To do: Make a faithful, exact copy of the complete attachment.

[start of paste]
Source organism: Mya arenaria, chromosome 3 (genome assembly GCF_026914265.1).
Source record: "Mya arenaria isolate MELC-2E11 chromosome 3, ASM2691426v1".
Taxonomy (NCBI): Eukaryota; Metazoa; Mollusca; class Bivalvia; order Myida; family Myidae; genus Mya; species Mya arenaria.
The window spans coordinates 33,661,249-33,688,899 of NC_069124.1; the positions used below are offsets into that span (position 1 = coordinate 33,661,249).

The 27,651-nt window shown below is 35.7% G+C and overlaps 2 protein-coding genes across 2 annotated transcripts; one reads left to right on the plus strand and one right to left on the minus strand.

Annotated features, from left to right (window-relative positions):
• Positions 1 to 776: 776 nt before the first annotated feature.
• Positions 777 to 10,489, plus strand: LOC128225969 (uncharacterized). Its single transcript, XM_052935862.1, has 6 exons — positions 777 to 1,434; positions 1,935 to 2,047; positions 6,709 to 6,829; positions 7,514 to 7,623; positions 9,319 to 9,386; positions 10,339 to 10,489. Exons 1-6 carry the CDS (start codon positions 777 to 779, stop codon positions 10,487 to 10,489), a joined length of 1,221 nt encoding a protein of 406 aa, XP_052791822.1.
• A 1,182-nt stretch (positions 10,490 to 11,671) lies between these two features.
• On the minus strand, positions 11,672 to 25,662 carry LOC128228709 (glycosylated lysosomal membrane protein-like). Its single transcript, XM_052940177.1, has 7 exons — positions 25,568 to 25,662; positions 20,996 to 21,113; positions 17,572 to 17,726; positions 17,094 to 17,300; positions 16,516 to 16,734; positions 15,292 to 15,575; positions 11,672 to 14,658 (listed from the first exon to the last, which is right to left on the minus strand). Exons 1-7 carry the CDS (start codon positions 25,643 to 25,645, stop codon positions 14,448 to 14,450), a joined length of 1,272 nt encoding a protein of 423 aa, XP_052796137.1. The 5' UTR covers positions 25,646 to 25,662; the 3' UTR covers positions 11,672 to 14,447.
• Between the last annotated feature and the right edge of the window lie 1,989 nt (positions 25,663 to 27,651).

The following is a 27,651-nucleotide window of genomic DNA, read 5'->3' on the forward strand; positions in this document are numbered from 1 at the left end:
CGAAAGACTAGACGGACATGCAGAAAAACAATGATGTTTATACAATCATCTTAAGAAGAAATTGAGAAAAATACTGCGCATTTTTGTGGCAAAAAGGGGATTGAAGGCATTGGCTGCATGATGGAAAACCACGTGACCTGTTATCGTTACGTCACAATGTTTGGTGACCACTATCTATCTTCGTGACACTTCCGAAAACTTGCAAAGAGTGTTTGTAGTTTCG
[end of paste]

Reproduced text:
Source organism: Mya arenaria, chromosome 3 (genome assembly GCF_026914265.1).
Source record: "Mya arenaria isolate MELC-2E11 chromosome 3, ASM2691426v1".
Taxonomy (NCBI): Eukaryota; Metazoa; Mollusca; class Bivalvia; order Myida; family Myidae; genus Mya; species Mya arenaria.
The window spans coordinates 33,661,249-33,688,899 of NC_069124.1; the positions used below are offsets into that span (position 1 = coordinate 33,661,249).

The 27,651-nt window shown below is 35.7% G+C and overlaps 2 protein-coding genes across 2 annotated transcripts; one reads left to right on the plus strand and one right to left on the minus strand.

Annotated features, from left to right (window-relative positions):
• Positions 1 to 776: 776 nt before the first annotated feature.
• Positions 777 to 10,489, plus strand: LOC128225969 (uncharacterized). Its single transcript, XM_052935862.1, has 6 exons — positions 777 to 1,434; positions 1,935 to 2,047; positions 6,709 to 6,829; positions 7,514 to 7,623; positions 9,319 to 9,386; positions 10,339 to 10,489. Exons 1-6 carry the CDS (start codon positions 777 to 779, stop codon positions 10,487 to 10,489), a joined length of 1,221 nt encoding a protein of 406 aa, XP_052791822.1.
• A 1,182-nt stretch (positions 10,490 to 11,671) lies between these two features.
• On the minus strand, positions 11,672 to 25,662 carry LOC128228709 (glycosylated lysosomal membrane protein-like). Its single transcript, XM_052940177.1, has 7 exons — positions 25,568 to 25,662; positions 20,996 to 21,113; positions 17,572 to 17,726; positions 17,094 to 17,300; positions 16,516 to 16,734; positions 15,292 to 15,575; positions 11,672 to 14,658 (listed from the first exon to the last, which is right to left on the minus strand). Exons 1-7 carry the CDS (start codon positions 25,643 to 25,645, stop codon positions 14,448 to 14,450), a joined length of 1,272 nt encoding a protein of 423 aa, XP_052796137.1. The 5' UTR covers positions 25,646 to 25,662; the 3' UTR covers positions 11,672 to 14,447.
• Between the last annotated feature and the right edge of the window lie 1,989 nt (positions 25,663 to 27,651).

The following is a 27,651-nucleotide window of genomic DNA, read 5'->3' on the forward strand; positions in this document are numbered from 1 at the left end:
CGAAAGACTAGACGGACATGCAGAAAAACAATGATGTTTATACAATCATCTTAAGAAGAAATTGAGAAAAATACTGCGCATTTTTGTGGCAAAAAGGGGATTGAAGGCATTGGCTGCATGATGGAAAACCACGTGACCTGTTATCGTTACGTCACAATGTTTGGTGACCACTATCTATCTTCGTGACACTTCCGAAAACTTGCAAAGAGTGTTTGTAGTTTCG